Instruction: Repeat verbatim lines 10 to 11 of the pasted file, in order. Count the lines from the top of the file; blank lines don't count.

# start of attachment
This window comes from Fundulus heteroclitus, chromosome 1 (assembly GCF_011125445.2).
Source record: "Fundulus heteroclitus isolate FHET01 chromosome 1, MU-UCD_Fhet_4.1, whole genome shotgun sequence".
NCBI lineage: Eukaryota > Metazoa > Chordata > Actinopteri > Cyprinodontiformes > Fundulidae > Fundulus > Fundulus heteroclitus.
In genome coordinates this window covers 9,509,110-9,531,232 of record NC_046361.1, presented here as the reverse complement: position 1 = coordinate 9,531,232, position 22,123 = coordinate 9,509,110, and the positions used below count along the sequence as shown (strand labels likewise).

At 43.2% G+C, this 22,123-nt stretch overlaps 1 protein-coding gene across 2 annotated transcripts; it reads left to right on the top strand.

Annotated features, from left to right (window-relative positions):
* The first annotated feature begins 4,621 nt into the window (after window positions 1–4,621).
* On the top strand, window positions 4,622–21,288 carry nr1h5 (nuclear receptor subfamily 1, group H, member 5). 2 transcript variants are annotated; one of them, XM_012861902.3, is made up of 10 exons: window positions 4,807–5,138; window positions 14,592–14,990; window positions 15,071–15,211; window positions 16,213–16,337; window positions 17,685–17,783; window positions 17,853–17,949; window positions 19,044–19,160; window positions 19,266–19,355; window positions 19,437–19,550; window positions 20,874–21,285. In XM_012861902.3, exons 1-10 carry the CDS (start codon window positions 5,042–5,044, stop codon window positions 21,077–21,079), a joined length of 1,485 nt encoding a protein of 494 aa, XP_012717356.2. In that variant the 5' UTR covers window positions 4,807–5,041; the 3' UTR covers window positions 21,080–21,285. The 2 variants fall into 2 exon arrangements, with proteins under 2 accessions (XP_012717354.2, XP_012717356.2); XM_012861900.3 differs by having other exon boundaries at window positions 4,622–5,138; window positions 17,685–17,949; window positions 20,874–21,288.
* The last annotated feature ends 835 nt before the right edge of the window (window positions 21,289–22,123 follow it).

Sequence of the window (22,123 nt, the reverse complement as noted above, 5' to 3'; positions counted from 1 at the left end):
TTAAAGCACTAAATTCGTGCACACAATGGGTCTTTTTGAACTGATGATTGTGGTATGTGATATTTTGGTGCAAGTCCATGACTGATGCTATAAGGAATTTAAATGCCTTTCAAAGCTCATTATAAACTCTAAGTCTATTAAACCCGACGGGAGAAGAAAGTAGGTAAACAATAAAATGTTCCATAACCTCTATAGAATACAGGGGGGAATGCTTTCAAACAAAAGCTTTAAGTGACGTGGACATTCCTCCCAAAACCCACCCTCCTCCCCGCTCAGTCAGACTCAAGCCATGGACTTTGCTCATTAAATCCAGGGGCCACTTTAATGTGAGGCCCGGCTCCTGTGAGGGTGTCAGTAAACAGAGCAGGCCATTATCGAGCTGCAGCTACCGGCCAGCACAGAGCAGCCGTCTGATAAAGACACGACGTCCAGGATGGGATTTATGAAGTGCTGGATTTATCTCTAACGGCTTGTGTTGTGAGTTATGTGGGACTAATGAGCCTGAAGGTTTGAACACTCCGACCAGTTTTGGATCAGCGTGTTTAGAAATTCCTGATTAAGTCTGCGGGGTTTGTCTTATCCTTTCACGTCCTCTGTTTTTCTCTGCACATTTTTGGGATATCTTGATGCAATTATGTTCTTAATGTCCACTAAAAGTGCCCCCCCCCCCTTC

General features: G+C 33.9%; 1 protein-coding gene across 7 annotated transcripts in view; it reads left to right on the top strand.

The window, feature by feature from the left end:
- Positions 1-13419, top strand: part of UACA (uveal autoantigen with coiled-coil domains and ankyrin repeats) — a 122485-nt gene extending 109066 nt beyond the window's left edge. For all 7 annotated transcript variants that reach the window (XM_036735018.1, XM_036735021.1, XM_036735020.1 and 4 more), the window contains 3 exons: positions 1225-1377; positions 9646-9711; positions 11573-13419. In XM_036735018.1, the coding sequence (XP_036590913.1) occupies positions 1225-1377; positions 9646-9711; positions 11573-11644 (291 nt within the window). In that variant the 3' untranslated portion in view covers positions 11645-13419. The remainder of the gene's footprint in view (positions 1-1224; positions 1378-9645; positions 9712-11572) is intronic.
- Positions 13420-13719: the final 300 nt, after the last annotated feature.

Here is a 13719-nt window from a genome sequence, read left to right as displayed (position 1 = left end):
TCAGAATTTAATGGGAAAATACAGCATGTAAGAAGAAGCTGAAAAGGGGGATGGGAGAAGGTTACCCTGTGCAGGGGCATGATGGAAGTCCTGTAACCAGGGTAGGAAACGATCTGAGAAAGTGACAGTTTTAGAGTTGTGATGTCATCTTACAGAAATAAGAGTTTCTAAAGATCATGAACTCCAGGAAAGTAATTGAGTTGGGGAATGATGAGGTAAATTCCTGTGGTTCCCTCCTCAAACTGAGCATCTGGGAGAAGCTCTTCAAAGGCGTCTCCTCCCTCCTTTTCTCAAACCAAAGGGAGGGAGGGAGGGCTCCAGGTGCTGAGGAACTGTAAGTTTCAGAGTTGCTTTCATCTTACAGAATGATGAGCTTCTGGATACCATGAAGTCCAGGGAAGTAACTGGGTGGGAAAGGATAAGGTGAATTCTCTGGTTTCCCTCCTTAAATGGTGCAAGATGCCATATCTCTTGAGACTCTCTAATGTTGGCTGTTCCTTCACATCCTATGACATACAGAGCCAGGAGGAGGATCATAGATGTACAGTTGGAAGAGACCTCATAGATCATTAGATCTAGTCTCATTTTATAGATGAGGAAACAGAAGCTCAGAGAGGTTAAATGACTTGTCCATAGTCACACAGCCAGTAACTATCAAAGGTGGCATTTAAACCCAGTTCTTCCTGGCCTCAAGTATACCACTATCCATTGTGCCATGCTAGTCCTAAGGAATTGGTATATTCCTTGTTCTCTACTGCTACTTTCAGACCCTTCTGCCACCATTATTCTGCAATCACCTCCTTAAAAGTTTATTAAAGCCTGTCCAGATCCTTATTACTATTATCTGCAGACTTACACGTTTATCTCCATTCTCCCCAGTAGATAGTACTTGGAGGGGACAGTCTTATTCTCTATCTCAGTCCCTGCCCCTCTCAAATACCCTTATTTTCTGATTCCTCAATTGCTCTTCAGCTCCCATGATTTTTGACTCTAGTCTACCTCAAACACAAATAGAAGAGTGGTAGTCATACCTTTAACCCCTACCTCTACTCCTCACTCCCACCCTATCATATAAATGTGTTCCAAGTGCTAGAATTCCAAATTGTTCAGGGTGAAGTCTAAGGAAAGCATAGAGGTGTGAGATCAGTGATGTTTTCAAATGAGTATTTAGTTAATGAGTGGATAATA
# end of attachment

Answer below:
Sequence of the window (22,123 nt, the reverse complement as noted above, 5' to 3'; positions counted from 1 at the left end):
TTAAAGCACTAAATTCGTGCACACAATGGGTCTTTTTGAACTGATGATTGTGGTATGTGATATTTTGGTGCAAGTCCATGACTGATGCTATAAGGAATTTAAATGCCTTTCAAAGCTCATTATAAACTCTAAGTCTATTAAACCCGACGGGAGAAGAAAGTAGGTAAACAATAAAATGTTCCATAACCTCTATAGAATACAGGGGGGAATGCTTTCAAACAAAAGCTTTAAGTGACGTGGACATTCCTCCCAAAACCCACCCTCCTCCCCGCTCAGTCAGACTCAAGCCATGGACTTTGCTCATTAAATCCAGGGGCCACTTTAATGTGAGGCCCGGCTCCTGTGAGGGTGTCAGTAAACAGAGCAGGCCATTATCGAGCTGCAGCTACCGGCCAGCACAGAGCAGCCGTCTGATAAAGACACGACGTCCAGGATGGGATTTATGAAGTGCTGGATTTATCTCTAACGGCTTGTGTTGTGAGTTATGTGGGACTAATGAGCCTGAAGGTTTGAACACTCCGACCAGTTTTGGATCAGCGTGTTTAGAAATTCCTGATTAAGTCTGCGGGGTTTGTCTTATCCTTTCACGTCCTCTGTTTTTCTCTGCACATTTTTGGGATATCTTGATGCAATTATGTTCTTAATGTCCACTAAAAGTGCCCCCCCCCCCTTC